On Fatherhood: Our Father and the Fatherless
Today is a day for which I have very mixed feelings. On the one hand, I have been blessed to have a wonderful, loving and supporting father. My brother, a new father himself, is clearly devoted to my nephew in every way. Even my father-in-law is an exemplary Dad who has always supported his kids (and me) in every way (though as an Australian, he won’t be celebrating Father’s Day for several months yet). In no way do I want to take away from the honor these men and others deserve.
However, I have to admit that this day leaves me unsettled. Of course, part of that is selfish. I so desperately want to be a father myself, yet face hurdle after hurdle in seeing that happen. I see people in our community who manage to have children so easily, all too often unexpected and even unwanted. Most of all I remember the loss of our first child during pregnancy, imagining what she or he might look like today. I grieve that, because they did not survive to birth that we are often expected to act as though they never were- nameless, forgotten. Never forgotten by Kim & I.
Beyond my own personal reasons, I also see how many people around me either do not have their fathers in their lives, whether through death, abandonment or estrangement. For a church where the median age in the mid-20’s, the number of people whose fathers are no longer part of their lives is heart breaking. And then there are those whose father are part of their lives, but are relationships defined by disappointment, abuse, rejection and disinterest. For all of these, this day can be salt in an ever open wound.
Part of me- the cynical, wounded part- wants to reject this day altogether, but I cannot. For all the brokenness that I see related to fathers, I am also convinced that this very brokenness cuts so deep precisely because of the importance of fatherhood. While not to be confused with some kind of statement on the gender identity of God, that He so significantly identifies as Father also reinforces the importance of fatherhood to our own identity and wholeness.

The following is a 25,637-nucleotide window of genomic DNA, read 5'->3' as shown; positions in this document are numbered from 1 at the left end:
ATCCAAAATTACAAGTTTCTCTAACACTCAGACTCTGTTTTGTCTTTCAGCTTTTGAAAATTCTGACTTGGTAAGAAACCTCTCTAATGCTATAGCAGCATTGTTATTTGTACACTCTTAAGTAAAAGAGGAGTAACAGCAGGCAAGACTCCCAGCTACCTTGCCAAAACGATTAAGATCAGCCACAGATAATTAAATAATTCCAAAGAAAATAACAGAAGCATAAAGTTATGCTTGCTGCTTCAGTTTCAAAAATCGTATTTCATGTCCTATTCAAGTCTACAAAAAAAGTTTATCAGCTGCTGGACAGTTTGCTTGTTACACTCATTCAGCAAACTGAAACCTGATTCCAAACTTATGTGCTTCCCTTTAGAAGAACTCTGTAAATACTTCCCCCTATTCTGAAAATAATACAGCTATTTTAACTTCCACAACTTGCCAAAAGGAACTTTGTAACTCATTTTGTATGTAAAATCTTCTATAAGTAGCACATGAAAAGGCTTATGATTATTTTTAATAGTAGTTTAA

It is with this significance in mind that we must understand our call, as the Church, to be fathers to the fatherless. This is not a poetic way of saying that we need to fund orphanages and combat divorce trends. Both of these things are good, but when God calls us to be a father to the fatherless, He calls us to follow His example of genuine relationship and sacrificial love. He calls us to an active love that blasts through the boundaries of cultural propriety and familial loyalties- not the detriment or neglect of our own families, but through the conviction that God is calling us to a devotion to Him and others that must rival all others.
Our world is filled with the fatherless- and in more than just the literal meaning. This is call to extend the Father’s love to others is not some project or program that interested Christian might get involved with, but rather it is a defining characteristic of what it means to follow Jesus Christ. And it is a commitment that should not be driven by guilt (though conviction for our failing to do so is surely important), but driven by the same thing that drove Christ to pay the highest price for us:
Greetings from the inner city neighbourhood of Winnipeg’s West End! My wife (Kim) & I have been living and serving here as inner city Christian workers for nearly 10 years. With many Ethiopian neighbours, it was especially exciting for us to begin the adoption process from Ethiopia in late 2007. Since then, the process has been long and challenging, as many complications (common to adoption in Canada) have slowed the process down. However, we are hopeful as we await a referral which should be coming in the near future. You can read more about our ministry on my blog.